The band formerly known as We Are Augustines makes a welcome return, and it is the third time that the band has, in one way or another, started from scratch. Singer/guitarist Billy McCarthy and bassist/multi-instrumentalist Eric Sanderson’s previous band Pela sadly dissolved in tumultuous circumstances before they had a chance to make the impression they should have.
After a series of record company problems and personal tragedies, things could have ground to a halt, but McCarthy and Sanderson decided to continue working together and formed Augustines. Following a legal dispute, forcing a name change to We Are Augustines for their first album, they dealt primarily with the issues of loss, frustration, and McCarthy’s brother’s suicide. Somehow, it was one of the most uplifting albums released in 2012 (or 2011, depending on where you live).
Now, with the legal issues resolved, and drummer Rob Allen fully integrated into the recording line up of the band, Augustines feels like another fresh start for a band that apparently, and thankfully, never give up. Rise Ye Sunken Ships was the sound of a band (and specifically McCarthy) dealing with extreme adversity, and facing it head on. Augustines is them taking stock, moving on and figuring out where to go next. It is said that great art comes from suffering, and that’s certainly true of the band’s debut album, whose songs worked through the tragedies of life and provided a sense of togetherness and understanding for those that heard them. They were damaged and personal songs, but they offered hope and something to cling to.
The central conceit of this album is one of taking stock of life, or as the band describes it “a walkabout”. Where do you go when you come out the other side? How do you define yourself, where does the journey go now? Onwards and upwards seems to be the answer. This time around, the waters are perhaps a little calmer but Augustines have retained their inspirational sound and outlook. They’re a little more refined perhaps, but these songs somehow manage to pack an even heavier emotional punch. This is in part thanks to the production skills of Peter Katis, who brings clarity to the band’s sound and unsurprisingly hints of The National (Katis is their go-to-guy) are scattered across the album. This is most notable on the emotional rollercoaster of This Ain’t Me, a song whose central character battles with the need to change and his ability to actually do so. Musically it’s a masterclass of catch and release; it’s a perfectly paced, lurching beast of taut emotions.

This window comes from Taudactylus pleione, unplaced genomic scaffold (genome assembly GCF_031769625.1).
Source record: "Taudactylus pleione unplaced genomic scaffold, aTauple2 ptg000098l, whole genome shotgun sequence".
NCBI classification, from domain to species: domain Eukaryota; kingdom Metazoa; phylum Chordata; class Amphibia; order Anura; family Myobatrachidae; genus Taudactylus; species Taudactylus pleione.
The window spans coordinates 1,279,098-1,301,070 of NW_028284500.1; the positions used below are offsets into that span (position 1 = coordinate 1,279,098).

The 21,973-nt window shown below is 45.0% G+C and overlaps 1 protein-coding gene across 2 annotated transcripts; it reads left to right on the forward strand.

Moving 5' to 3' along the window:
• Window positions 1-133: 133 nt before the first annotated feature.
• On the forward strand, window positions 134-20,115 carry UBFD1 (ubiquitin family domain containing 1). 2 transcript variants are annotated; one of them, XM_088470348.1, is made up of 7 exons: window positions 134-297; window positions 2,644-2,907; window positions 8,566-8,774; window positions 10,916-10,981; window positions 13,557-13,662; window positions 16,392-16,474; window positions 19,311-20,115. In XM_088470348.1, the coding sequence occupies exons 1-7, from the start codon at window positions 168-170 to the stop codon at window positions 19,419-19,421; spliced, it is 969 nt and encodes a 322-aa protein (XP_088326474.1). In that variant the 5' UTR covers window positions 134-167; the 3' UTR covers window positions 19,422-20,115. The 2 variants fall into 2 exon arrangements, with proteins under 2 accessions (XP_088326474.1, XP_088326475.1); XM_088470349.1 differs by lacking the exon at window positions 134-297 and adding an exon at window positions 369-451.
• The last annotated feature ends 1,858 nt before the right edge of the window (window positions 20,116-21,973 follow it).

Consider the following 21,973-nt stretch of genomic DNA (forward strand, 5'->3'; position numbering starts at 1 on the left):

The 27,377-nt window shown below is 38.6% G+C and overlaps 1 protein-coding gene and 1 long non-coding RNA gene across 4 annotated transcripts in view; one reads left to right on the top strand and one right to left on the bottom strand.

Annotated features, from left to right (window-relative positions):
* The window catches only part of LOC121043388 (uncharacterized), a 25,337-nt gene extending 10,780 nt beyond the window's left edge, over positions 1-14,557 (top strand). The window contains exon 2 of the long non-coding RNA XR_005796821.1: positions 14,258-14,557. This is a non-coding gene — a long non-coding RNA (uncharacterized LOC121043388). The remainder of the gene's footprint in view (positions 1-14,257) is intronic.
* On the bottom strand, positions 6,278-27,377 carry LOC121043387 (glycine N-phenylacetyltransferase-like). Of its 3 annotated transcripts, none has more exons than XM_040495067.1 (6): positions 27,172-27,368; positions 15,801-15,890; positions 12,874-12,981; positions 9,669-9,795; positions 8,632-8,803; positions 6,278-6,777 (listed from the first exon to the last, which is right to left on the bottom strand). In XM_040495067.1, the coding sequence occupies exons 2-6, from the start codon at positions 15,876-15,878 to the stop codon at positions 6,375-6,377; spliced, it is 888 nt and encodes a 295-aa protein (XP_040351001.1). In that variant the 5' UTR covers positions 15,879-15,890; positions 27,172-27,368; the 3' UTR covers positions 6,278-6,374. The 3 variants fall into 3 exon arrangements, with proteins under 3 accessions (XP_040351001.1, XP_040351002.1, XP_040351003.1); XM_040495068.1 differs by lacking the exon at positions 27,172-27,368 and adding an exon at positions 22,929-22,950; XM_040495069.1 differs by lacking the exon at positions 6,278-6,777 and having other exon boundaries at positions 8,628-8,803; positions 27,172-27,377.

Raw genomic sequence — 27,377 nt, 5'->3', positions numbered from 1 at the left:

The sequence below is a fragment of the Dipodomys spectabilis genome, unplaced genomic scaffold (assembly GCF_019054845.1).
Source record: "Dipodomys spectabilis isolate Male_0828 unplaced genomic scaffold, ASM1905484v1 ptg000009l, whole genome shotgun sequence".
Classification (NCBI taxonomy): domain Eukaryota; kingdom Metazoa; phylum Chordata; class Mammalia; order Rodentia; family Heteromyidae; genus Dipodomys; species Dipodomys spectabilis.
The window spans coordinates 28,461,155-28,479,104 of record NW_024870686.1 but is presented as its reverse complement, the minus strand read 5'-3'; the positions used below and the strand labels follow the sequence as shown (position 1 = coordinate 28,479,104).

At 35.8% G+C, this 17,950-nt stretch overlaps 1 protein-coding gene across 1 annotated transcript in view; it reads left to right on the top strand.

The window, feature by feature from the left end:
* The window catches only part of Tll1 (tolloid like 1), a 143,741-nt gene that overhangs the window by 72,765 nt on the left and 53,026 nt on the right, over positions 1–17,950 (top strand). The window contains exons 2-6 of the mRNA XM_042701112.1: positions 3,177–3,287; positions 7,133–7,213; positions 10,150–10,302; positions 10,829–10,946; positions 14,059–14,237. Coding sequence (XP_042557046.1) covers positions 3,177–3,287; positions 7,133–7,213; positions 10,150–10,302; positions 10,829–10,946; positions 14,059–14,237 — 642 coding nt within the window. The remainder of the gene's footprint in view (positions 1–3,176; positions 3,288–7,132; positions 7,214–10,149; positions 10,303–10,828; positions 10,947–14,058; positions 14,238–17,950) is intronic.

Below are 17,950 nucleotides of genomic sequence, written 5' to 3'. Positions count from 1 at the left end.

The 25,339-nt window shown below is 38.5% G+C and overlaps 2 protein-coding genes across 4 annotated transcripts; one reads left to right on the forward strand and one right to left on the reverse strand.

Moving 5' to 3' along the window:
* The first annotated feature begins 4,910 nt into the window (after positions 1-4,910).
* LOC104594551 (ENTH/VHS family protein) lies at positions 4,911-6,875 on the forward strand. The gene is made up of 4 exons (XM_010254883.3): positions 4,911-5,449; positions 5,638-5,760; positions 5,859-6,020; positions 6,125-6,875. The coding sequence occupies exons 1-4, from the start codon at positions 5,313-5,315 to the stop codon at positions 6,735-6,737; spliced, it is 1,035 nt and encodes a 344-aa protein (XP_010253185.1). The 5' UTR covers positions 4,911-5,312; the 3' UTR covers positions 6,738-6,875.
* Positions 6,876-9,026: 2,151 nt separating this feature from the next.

Augustines has always been capable of creating rousing songs, but this is an album full of them, and it never once feels too much or overstated. McCarthy’s vocals manage to combine a steely determination and a sense of hurt that makes every line swell with a truth that resonates. When he asks “what am I rolling from? Myself and everyone – let it go” on Now You Are Free, it’s easy to empathise, and take the advice. Cruel City’s enormous chanted refrain is destined to become a joyous outpouring at gigs, sounding like a chant of togetherness and epiphany (the juxtaposition with a chain gang chant, surely indicates that you have to work on yourself to be free).
By contrast Weary Eyes is a slow burn shuffle that possesses the poetry and sound of latter day Bruce Springsteen. It is utterly beautiful. Walkabout finds the band indulging in a little soul (think Parliament‘s The Silent Boatman) which expands out into a fountain of wonder (think Sigur Rós). It is an elegant and heart stopping centrepiece. And closing the album is the militaristic stomp of Hold On To Anything, a song that sums up the band’s determination. If life is a war, then this is the Augustines’ call to battle. There’s such belief here that it’s hard to imagine they will ever be defeated.